Part 1 of Adarsha Benjamin's road trip across the American South West. See more photographs by Adarsha after the jump.
Breanna Wears The Potion Corset Bikini
Breanna (right) wears the Guardian Corset Bikini
Nana wears The Spirit Silk Cover Up
Assume Vivid Astro Focus
"What strip mining is to nature the art market has become to culture." Robert Hughes
This is the quote I was turning around in my mind as I flew towards Miami. Your virtuous young narrator had a lot of preconceived ideas about this colossal, annual art happening. More specifically, I was expecting a total shit show, with a who's-booth-screams-louder mentality and corporate tie-in's down to the toilet paper level - all in the neon-lighted, silicon-augmented context of South Beach, Miami. A place fittingly described in my Wallpaper guide book as 'a sunny place for shady people.'
Fresh from the emphatically not-commercial Documenta exhibition in Kassel, Germany, your virtuous young narrator arrived with a lofty air of skepticism about this base spectacle of consumerism and celebrity. A thin veneer allowing for unguilty participation in activities that fundamentally offend ones better judgement. There aren't many opportunities to see this scope of work, I reasoned and I have good friends flying in from all over who I'm happy to see. As one gallerist later put it, 'a nice chance to see some art, go to some parties and get a tan before the holidays.'
I arrived at the (not quite) freshly opened Freehand Hostel in Miami, helmed by the hotel group behind the NoMad and the Ace New York, featuring a maritime-meets-flea-market ambiance by the gifted interior designers Roman & Williams. We had secured a private 'quad' for our variable group, with bunk beds and a sleep away camp for 20-somethings vibe. In the morning, I borrowed one of the communal red beach cruisers and made my way down to the press preview of the main Art Basel show. I checked in, received my credentials and sat uncomfortably through some profuse thanking from the mayor and entirely unmemorable comments from the directors and a wealth management fund or something. By the time the show opened at 11, the motley cast of press, adorned in wreaths of ostentatiously colored credentials, were drinking complimentary champagne beside a gaudy cigar brand pavilion and perusing artist-embellished luxury-brand racing cars.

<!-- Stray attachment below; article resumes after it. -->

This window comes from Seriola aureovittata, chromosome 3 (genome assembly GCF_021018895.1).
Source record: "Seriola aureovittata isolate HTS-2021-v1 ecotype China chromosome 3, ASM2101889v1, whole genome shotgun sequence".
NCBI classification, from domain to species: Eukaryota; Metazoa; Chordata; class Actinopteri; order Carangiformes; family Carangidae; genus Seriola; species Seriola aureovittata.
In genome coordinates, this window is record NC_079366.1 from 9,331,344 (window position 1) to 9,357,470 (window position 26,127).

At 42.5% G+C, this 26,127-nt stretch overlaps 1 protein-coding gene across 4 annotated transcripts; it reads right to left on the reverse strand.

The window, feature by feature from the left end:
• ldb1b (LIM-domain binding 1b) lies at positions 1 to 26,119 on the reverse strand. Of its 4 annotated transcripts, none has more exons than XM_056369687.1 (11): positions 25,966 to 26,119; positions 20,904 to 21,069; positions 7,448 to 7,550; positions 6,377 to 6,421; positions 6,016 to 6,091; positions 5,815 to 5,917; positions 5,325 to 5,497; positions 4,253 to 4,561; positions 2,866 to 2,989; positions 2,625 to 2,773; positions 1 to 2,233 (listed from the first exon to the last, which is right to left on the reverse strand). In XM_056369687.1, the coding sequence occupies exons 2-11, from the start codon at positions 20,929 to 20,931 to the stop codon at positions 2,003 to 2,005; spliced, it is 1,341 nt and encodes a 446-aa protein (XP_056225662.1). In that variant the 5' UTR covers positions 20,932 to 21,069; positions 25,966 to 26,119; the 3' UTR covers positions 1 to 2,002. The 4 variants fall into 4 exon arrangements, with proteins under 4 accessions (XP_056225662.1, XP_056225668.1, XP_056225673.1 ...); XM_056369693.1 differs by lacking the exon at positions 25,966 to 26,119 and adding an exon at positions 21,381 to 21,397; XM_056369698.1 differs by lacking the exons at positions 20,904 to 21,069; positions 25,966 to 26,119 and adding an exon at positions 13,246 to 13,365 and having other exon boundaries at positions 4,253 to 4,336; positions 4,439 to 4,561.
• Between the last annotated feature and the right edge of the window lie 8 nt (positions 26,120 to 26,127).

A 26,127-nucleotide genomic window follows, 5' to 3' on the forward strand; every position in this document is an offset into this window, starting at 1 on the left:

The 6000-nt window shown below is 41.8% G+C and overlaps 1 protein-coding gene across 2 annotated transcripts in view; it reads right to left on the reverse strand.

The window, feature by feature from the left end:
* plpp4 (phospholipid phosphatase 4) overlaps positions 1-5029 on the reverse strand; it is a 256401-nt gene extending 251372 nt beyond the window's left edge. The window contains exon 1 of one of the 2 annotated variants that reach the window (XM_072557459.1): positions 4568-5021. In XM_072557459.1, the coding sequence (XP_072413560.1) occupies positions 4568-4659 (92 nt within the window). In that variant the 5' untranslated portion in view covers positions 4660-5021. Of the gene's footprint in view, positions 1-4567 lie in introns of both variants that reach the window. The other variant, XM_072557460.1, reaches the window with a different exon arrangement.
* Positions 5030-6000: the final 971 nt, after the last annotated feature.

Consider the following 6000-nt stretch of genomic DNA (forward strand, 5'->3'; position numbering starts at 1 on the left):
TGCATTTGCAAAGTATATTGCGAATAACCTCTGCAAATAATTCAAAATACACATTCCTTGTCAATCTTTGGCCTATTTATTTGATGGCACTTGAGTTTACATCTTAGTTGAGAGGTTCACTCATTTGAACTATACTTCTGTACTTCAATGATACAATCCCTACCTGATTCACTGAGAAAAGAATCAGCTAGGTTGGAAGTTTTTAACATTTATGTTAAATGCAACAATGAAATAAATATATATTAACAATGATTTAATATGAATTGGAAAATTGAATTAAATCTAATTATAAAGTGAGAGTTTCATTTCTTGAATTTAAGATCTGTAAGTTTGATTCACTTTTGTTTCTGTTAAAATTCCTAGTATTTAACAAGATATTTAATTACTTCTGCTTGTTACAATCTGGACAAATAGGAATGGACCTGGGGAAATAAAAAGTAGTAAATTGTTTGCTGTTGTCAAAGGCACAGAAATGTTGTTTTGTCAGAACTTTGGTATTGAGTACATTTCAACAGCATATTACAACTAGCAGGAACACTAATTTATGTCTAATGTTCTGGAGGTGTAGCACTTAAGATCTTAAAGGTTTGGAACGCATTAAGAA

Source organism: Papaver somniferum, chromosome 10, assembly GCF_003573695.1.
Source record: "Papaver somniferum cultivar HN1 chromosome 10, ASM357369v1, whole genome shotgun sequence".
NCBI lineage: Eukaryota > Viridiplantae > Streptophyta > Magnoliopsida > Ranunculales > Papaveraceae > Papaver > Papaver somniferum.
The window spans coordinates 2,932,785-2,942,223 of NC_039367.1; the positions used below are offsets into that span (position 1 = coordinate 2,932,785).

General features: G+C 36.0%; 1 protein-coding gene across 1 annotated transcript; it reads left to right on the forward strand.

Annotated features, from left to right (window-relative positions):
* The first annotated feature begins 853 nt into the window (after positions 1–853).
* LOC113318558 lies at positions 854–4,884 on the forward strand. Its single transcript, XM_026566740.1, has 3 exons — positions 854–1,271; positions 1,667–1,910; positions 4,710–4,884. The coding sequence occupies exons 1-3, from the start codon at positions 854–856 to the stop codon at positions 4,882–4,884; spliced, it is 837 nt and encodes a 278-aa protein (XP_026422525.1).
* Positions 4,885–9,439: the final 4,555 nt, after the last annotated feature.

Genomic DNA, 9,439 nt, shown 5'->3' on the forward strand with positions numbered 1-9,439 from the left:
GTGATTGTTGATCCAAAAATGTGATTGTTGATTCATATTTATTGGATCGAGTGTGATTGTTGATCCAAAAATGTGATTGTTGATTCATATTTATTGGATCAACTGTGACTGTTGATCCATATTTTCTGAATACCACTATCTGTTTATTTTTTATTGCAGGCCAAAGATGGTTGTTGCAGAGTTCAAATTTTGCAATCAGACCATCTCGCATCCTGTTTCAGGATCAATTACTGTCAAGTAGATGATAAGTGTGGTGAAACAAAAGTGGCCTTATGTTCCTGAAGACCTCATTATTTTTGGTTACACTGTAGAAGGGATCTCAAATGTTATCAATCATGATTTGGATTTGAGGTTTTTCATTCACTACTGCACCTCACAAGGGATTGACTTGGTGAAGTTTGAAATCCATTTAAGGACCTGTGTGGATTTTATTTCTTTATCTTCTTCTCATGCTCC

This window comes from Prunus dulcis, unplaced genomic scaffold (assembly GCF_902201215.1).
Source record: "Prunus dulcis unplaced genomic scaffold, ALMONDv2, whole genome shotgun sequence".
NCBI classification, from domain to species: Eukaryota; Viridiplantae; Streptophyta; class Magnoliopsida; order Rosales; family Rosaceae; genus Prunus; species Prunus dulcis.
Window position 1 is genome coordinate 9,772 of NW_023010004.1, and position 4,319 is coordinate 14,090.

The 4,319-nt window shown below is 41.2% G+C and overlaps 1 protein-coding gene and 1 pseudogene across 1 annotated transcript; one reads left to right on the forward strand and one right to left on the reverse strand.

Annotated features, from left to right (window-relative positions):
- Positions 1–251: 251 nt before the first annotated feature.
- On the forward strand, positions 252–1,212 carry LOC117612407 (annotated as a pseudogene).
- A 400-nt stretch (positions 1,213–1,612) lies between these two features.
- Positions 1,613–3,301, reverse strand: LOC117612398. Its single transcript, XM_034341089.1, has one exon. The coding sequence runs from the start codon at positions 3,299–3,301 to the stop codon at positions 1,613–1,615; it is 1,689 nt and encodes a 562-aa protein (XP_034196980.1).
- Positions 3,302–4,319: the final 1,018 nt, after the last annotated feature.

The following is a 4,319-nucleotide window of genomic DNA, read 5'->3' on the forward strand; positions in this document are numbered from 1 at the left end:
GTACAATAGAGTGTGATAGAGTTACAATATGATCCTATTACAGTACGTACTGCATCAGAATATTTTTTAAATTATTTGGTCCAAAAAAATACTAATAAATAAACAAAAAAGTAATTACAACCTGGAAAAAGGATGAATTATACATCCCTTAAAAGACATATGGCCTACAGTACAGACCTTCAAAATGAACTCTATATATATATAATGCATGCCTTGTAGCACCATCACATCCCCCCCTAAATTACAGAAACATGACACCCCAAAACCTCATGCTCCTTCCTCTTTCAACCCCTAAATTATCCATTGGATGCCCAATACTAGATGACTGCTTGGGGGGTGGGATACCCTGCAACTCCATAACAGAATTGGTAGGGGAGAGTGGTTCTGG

Allora & Calzadilla / Gladstone Gallery
It's with mild exaggeration that one could describe the full scope of Art Basel and it's countless satellites as byzantine. Art Basel being the official epicenter, orbited by fairs like Nada, Untitled, Pulse, Art Miami, Design Miami, Scope, Miami Project and Aqua; and permanent collections like the Rubel, Margulies and De La Cruz; and museums like the Bass and Moca; and special installations, exhibitions, conversations, screenings and events in myriad hotels, stores, clubs, mansions, boats, airstreams, and airplanes.
Your virtuous young narrator began methodically traversing the fair, row by row, sparingly rationing attention for the pieces with the loudest siren song. Several hours later, feeling significantly reduced, I recessed for a bathroom break, some deep breathing and a recalibration of what could realistically be accomplished in my time here. I gave up on my methodical approach and proceeded with a liberating, follow the wind, work, crowd, light, feeling, friend or pretty girl approach - which closer resembles the way I proceed through life.